Towns Franken agreed: “There is a lack of black faces in the wine industry. We are leaving a lot of money on the table. We should want everyone to drink wine, not just a set group of people.”
By having a more diverse consumer base means the industry as a whole will improve and be a “richer” place for all, she added.
Cuffe said the onus was on everyone in the wine industry to play their part. “It requires people at all points of the supply chain and at all levels,” to do a better job at understanding the issues, listening to what people have to say and then making practical changes in how you work and behave to improve the overall situation, she added. “It’s time to move the pedal and take action.”
Leticia Chacón-Rodríguez said it was important to make clear that “equity” does not necessarily mean inclusion and the wine industry needs to do more to “allow more people at the table”.
That means businesses and organisations need to “give more resources” that will help share knowledge and understanding of what needs to be done. Practical steps that will help “break the fences” that currently exist so that can “understand and respect each other”.
Everyone, she added, will also have their own perspective and experience when it comes to diversity and inclusion. By listening, talking and opening yourself up to all those different points of views and cultures is what is ultimately going to have a difference. She said her experience of being a Mexican living in the US is different to what other people in the wine sector have.
Towns Franken agreed there was a big “difference between bring diverse and being inclusive” and it was an important distinction that businesses need to understand.
Wendy Petersen, transformation operations manager at the South African Wine Industry Transformation Unit, said in a separate Wine Future session, that the inclusion debate also needs to be widened out in the industry to include land and the rights over who owns and can manage vineyards to grow grapes and make wine in the first place. Inclusivity when it comes to land does not just mean colour, she stressed.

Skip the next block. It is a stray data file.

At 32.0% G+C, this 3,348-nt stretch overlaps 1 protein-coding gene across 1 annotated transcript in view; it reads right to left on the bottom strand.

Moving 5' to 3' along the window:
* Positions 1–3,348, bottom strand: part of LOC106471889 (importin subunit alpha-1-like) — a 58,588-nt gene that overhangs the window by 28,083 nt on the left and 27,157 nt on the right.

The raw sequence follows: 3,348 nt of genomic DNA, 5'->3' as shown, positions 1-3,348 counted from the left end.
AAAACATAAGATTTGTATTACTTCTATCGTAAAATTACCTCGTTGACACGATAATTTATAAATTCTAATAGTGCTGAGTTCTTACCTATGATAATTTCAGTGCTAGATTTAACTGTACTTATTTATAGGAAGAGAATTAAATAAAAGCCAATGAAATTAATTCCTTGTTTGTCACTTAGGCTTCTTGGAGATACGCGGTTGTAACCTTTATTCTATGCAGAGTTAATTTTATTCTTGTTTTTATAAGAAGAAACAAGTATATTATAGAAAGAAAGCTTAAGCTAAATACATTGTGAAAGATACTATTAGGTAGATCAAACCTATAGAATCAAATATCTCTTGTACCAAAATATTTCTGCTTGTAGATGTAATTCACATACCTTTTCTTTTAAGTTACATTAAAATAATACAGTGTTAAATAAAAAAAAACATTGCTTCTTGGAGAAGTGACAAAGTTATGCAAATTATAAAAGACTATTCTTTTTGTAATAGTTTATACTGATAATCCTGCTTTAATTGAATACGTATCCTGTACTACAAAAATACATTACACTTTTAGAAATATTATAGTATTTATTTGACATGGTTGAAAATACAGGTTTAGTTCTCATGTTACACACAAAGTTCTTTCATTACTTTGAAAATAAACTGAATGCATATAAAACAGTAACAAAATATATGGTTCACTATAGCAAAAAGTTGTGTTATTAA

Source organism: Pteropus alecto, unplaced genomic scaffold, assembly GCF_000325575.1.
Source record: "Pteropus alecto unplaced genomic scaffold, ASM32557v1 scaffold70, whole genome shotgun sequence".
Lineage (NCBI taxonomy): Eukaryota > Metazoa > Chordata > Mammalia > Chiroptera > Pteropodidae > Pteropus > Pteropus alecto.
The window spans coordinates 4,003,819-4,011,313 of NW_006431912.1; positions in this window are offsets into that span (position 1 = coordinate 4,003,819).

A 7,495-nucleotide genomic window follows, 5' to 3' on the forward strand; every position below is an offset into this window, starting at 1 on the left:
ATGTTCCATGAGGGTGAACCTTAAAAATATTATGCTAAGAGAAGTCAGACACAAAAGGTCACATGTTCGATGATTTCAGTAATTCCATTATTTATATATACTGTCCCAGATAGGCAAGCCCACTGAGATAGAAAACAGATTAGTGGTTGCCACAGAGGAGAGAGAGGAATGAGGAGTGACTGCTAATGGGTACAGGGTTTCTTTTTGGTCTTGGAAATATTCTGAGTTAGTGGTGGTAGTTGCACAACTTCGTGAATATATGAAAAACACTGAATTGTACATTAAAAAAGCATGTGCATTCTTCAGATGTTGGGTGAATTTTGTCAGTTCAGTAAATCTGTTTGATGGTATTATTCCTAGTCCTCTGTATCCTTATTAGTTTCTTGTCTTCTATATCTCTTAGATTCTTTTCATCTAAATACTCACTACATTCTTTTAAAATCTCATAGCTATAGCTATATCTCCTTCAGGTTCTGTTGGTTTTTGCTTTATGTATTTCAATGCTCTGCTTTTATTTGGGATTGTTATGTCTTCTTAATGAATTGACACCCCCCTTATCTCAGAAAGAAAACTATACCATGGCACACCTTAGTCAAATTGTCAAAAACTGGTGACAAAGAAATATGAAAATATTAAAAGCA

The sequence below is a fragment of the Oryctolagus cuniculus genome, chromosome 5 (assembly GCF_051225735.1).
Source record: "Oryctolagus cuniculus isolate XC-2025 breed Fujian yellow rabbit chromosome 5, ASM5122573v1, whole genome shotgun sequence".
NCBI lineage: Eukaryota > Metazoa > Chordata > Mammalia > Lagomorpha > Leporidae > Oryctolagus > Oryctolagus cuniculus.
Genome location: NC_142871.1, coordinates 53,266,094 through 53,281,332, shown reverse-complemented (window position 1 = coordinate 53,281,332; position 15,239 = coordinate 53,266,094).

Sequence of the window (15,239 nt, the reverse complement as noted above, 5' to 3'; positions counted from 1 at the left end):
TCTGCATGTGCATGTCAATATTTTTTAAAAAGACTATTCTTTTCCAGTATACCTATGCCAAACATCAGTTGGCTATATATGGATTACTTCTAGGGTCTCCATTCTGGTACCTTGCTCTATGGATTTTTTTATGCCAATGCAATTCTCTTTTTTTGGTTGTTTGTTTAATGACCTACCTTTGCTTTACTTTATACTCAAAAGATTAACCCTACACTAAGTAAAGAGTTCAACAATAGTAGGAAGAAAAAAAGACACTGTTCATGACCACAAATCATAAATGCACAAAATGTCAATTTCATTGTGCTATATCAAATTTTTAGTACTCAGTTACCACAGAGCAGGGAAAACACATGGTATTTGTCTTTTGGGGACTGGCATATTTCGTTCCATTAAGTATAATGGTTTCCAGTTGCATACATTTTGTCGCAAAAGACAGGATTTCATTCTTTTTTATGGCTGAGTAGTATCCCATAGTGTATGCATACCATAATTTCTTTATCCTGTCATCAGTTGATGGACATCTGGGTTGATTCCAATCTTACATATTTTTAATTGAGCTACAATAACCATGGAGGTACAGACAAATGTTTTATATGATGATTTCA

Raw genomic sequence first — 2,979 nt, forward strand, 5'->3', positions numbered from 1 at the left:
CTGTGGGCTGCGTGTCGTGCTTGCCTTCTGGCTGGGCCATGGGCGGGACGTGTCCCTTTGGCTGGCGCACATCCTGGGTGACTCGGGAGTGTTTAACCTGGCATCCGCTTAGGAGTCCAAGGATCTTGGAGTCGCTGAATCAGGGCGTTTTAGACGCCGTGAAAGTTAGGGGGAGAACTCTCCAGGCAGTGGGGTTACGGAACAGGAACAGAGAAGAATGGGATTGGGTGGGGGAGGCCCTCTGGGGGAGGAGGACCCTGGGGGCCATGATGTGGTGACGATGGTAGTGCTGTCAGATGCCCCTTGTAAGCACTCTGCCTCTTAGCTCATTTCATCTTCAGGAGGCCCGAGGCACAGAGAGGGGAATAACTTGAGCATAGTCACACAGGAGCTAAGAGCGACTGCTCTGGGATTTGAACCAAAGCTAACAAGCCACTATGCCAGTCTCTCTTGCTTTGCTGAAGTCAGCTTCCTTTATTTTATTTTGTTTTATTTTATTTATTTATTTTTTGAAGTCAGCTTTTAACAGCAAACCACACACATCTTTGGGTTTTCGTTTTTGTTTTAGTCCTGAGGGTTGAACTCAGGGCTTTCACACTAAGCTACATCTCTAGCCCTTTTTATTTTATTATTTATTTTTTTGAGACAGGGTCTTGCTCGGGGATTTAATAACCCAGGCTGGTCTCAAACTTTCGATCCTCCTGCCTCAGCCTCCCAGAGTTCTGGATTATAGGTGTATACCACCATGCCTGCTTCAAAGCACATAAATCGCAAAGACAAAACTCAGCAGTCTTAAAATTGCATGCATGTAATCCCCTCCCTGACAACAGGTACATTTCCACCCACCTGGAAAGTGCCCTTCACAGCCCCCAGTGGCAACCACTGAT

As well as her role with Heritage Link Brands, that only works with and sells female-owned wine brands, Cuffe is also part of former US basketball player, Magic Johnson’s SodexhoMagic organisation, that helps invest in diversity and community schemes. She said it is inspiring to see the impact and drive that Johnson has and how getting people with power to listen is hard even for someone with his influence. But if we are going to see real change then it “requires everyone and those white men in power to be listening” and being “part of” that change, she said.
“We need people to be accomplices not just allies. To be part of he solution,” added Chacón-Rodríguez.
Real and practical goals
Liz Thach, professor of wine and management at Sonoma State University said, in a separate Wine Future session, that It is one thing talking about diversity and inclusion it is quite another to deliver real action and change. It’s why she believes there needs to be “measurements” in place in order “to keep track of how inclusive we are being – otherwise it fades away”.
Towns Franken agreed: “What we are doing should be ambitious, but there should be some goals, some time bound target, if we want to be truly recognised as a world class industry.”
Change also needs to be at all levels, added Thach, and not just left to the big multinationals, but also involve small wineries and businesses. “Their leaders need to think about how we can be inclusive and what goals we can put place”, she said.
To close Towns Franken said: “There is no greater power than diversity, it makes us all stronger and the more diverse we are, the more profitable we are.”
- You can follow up on the other talks and debates held at Wine Future 2021 at its website here.